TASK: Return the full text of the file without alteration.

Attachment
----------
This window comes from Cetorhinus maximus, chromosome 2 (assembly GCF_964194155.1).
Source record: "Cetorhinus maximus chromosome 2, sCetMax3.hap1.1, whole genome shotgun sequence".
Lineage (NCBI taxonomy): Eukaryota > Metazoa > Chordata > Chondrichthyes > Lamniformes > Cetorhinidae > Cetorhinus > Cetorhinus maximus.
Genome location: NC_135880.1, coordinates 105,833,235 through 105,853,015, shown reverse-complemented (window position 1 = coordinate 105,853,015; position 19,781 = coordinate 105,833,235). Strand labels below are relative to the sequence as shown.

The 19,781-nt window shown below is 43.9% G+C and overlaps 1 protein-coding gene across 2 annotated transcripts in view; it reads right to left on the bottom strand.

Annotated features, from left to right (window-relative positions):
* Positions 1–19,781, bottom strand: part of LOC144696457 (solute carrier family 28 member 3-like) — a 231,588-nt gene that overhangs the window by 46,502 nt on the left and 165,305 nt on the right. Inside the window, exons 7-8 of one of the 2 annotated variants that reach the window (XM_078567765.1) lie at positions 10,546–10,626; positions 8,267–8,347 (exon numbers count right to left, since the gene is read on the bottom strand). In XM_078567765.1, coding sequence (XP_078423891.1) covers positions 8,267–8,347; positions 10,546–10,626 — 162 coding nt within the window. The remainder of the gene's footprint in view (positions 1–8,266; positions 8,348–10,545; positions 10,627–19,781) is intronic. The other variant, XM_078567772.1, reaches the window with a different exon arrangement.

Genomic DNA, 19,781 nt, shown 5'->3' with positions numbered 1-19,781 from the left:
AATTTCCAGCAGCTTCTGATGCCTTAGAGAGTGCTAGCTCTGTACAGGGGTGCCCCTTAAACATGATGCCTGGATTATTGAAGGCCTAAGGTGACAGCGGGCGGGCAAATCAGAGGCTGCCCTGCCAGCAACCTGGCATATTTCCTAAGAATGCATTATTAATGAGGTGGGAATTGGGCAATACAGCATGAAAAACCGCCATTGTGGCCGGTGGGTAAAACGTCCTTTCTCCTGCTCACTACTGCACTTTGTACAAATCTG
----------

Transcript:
This window comes from Cetorhinus maximus, chromosome 2 (assembly GCF_964194155.1).
Source record: "Cetorhinus maximus chromosome 2, sCetMax3.hap1.1, whole genome shotgun sequence".
Lineage (NCBI taxonomy): Eukaryota > Metazoa > Chordata > Chondrichthyes > Lamniformes > Cetorhinidae > Cetorhinus > Cetorhinus maximus.
Genome location: NC_135880.1, coordinates 105,833,235 through 105,853,015, shown reverse-complemented (window position 1 = coordinate 105,853,015; position 19,781 = coordinate 105,833,235). Strand labels below are relative to the sequence as shown.

The 19,781-nt window shown below is 43.9% G+C and overlaps 1 protein-coding gene across 2 annotated transcripts in view; it reads right to left on the bottom strand.

Annotated features, from left to right (window-relative positions):
* Positions 1–19,781, bottom strand: part of LOC144696457 (solute carrier family 28 member 3-like) — a 231,588-nt gene that overhangs the window by 46,502 nt on the left and 165,305 nt on the right. Inside the window, exons 7-8 of one of the 2 annotated variants that reach the window (XM_078567765.1) lie at positions 10,546–10,626; positions 8,267–8,347 (exon numbers count right to left, since the gene is read on the bottom strand). In XM_078567765.1, coding sequence (XP_078423891.1) covers positions 8,267–8,347; positions 10,546–10,626 — 162 coding nt within the window. The remainder of the gene's footprint in view (positions 1–8,266; positions 8,348–10,545; positions 10,627–19,781) is intronic. The other variant, XM_078567772.1, reaches the window with a different exon arrangement.

Genomic DNA, 19,781 nt, shown 5'->3' with positions numbered 1-19,781 from the left:
AATTTCCAGCAGCTTCTGATGCCTTAGAGAGTGCTAGCTCTGTACAGGGGTGCCCCTTAAACATGATGCCTGGATTATTGAAGGCCTAAGGTGACAGCGGGCGGGCAAATCAGAGGCTGCCCTGCCAGCAACCTGGCATATTTCCTAAGAATGCATTATTAATGAGGTGGGAATTGGGCAATACAGCATGAAAAACCGCCATTGTGGCCGGTGGGTAAAACGTCCTTTCTCCTGCTCACTACTGCACTTTGTACAAATCTG